As the deputy works manager at Gloucestershire Highways, I'm at work early because the terrible weather we had been warned about for two weeks was coming. We still have the day job to do as well, keeping the highway network in good condition, filling potholes and doing maintenance work on top of everything else. At 7pm we send our 13 gritting machines out to our secondary routes, the ones used by people getting to work or school, with a view to doing our primary routes in the early hours of tomorrow.
It has snowed overnight, but not too seriously that we need to get the snowploughs out. My colleagues have been busy gritting the network overnight, prior to the rush hour. I hear so many people complaining on the radio that they haven't seen gritters about but that's because we've been and gone. It's safer and easier for us to do it when no one's around. I go home to my family while our teams are out again gritting the roads and I spend the evening in the garden with my daughters, making snowmen.
It's much of the same today: organising work crews, getting together the teams. It's hard work as resources are limited, but if the county council were to spend the capital to gear up for the little snow that we get, the cost would be colossal. This is the worst winter we've had since the 1980s; we normally do about 42 grit runs throughout a whole year. So far we've already done 60.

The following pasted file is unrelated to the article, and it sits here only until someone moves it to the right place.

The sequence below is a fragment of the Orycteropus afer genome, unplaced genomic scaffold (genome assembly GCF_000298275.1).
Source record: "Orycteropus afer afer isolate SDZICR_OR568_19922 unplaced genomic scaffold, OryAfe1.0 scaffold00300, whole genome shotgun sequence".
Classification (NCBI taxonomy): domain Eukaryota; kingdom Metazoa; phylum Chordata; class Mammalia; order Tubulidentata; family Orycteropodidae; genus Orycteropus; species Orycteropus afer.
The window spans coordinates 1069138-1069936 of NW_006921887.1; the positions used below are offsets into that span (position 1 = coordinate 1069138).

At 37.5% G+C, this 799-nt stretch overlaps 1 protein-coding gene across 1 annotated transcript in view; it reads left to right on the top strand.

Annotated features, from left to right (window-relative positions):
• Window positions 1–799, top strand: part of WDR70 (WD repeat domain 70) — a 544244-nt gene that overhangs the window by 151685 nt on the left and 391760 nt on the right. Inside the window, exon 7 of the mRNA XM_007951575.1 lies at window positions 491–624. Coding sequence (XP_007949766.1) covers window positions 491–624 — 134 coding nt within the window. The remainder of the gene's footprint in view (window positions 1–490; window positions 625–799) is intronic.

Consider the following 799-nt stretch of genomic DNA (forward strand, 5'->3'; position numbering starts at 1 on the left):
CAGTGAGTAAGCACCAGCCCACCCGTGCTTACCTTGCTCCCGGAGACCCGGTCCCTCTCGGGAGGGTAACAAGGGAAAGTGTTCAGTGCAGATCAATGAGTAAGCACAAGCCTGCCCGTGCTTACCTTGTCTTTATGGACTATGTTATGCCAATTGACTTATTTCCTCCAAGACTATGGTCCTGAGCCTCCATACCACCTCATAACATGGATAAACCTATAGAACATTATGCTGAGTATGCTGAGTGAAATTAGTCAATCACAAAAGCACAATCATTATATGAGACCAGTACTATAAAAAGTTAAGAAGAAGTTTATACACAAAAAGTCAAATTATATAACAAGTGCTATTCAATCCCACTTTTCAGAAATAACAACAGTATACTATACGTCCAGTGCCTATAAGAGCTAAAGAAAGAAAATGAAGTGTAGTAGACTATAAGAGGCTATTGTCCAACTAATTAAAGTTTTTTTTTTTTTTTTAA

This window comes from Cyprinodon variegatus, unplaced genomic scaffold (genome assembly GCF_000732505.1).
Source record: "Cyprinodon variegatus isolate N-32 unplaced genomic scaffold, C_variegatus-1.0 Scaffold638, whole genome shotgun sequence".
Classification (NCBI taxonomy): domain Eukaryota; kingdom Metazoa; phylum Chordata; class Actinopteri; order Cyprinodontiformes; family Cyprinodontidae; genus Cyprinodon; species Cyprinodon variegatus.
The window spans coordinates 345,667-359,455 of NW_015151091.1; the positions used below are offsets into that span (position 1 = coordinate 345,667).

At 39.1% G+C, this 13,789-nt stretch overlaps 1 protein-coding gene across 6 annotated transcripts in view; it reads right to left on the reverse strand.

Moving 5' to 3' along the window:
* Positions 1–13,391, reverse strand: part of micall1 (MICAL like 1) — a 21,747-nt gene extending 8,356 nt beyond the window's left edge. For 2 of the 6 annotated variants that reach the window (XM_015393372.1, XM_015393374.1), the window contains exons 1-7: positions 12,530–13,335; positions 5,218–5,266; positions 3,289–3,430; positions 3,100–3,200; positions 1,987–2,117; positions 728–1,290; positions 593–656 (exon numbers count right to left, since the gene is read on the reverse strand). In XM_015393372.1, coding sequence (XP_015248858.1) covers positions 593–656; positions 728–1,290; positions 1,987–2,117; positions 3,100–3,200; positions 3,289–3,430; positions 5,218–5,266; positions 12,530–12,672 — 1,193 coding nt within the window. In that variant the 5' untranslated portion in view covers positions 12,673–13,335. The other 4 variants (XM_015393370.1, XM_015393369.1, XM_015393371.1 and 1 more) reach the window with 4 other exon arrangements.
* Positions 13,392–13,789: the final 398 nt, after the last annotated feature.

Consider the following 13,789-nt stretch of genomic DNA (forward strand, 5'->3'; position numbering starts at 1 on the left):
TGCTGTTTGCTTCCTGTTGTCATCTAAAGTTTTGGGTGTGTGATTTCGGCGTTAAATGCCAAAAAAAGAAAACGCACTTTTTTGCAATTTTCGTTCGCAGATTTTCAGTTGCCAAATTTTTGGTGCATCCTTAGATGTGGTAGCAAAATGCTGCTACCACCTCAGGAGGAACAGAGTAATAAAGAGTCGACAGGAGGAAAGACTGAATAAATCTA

We're running low on salt now. We keep 1,000 tons of salt, and when reserves run at 80 per cent we order more to keep the barn topped up. Unfortunately, over this period the demand has far outstripped the supply and it's just not happened. We were one of the proactive counties; we pointed out this problem with obtaining salt from the mines in Cheshire at the beginning of the week. We know snow is coming in at 3am tomorrow, so again, big preparations take place. I spend most of the evening at home, on the phone co-ordinating the operation for the next day.
Today has been the worst day, as the snow hit us big time overnight. I'm in work at 4am but my daughters don't even make it into college today. We have all the guys out snowploughing this morning and we're under instructions to salt only the main routes. We're getting a lot of flak for it, but there's nothing else we can do. We're seeing a lot of traffic accidents today, nothing too serious, but I have to send people out to clean up the debris. There's no point making plans outside of work, because you often get called in at any hour. I've been out with my wife before and have had to leave her halfway through a meal to go back to work. I'll be looking forward to when this weather passes; my life is very much on hold until then.
......... Interview by Gillian OrrReuse content